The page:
I mentioned it to my fertility consultant who said she had never heard of taking b complex to increase luteal phase and didn't think it would work.

The month after I started taking it I got pregnant with luteal phase of 2 extra days. Fertility specialist was a bit sniffy with me when I told her and said it must be coincidence but I've since spoken to many people who've done the same.

HOWEVER I think there is a general habit of the public googling and using bad advice from the net to self diagnose or follow for an issue, simply because they don't know difference between good reputable advice and bad. This is risky and frustrating for experts.

My job involves advising the public on conservation and wildlife. The amount of people who dont listen, or think they know better, because they read it on google is staggering. I have to constantly point out that the information I'm providing is both current and published in scientific journals. They all just want a quick fix though so if I suggest something that isn't instant they are not inclined to follow my advice, even though I'm highly qualified in my area.

So I can see both sides.

GiddyOnZackHunt Fri 17-Jul-15 10:02:22

Some members of the public may be able to research things sensibly. Others not so much. The second group possibly forms the majority particularly if they're emotionally involved. I think professionals probably spend a lot of time listening to wild theories from the second group which means their heart sinks every time someone says "I googled this and ..."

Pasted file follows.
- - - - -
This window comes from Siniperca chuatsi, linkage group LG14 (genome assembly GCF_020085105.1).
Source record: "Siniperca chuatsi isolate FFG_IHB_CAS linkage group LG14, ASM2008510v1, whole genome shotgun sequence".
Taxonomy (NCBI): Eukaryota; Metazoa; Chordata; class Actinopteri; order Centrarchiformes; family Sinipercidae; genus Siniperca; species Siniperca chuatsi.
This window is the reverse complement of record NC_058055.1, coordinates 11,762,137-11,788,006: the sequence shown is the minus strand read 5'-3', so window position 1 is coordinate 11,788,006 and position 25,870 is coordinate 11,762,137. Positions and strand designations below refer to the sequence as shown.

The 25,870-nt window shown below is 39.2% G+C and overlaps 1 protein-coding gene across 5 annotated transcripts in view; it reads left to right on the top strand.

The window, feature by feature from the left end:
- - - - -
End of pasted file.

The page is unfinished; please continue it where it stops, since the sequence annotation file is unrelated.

The popularity of homeopathy doesn't do much to demonstrate critical thinking.

aurynne Fri 17-Jul-15 10:02:32

"AIBU to think that some professionals need to recognise that the general public is savvy enough to judge for themselves the reliability of information they find online"

YABVU. The great majority of people are absolutely useless in interpreting evidence-based information found in the internet and judging the reliability of websites. The main problem is, most of the reliable information is written in a language most people find too hard to follow, so they normally end up with "easier to read" websites written with people with no qualifications, no idea of what they are saying, or with specific interests. Most people do not know how to contrast sources of information, find peer-reviewed research or even read a scientific journal, let alone telling their own oncologist the best way to treat their own cancer.

HippyChickMama Fri 17-Jul-15 10:05:42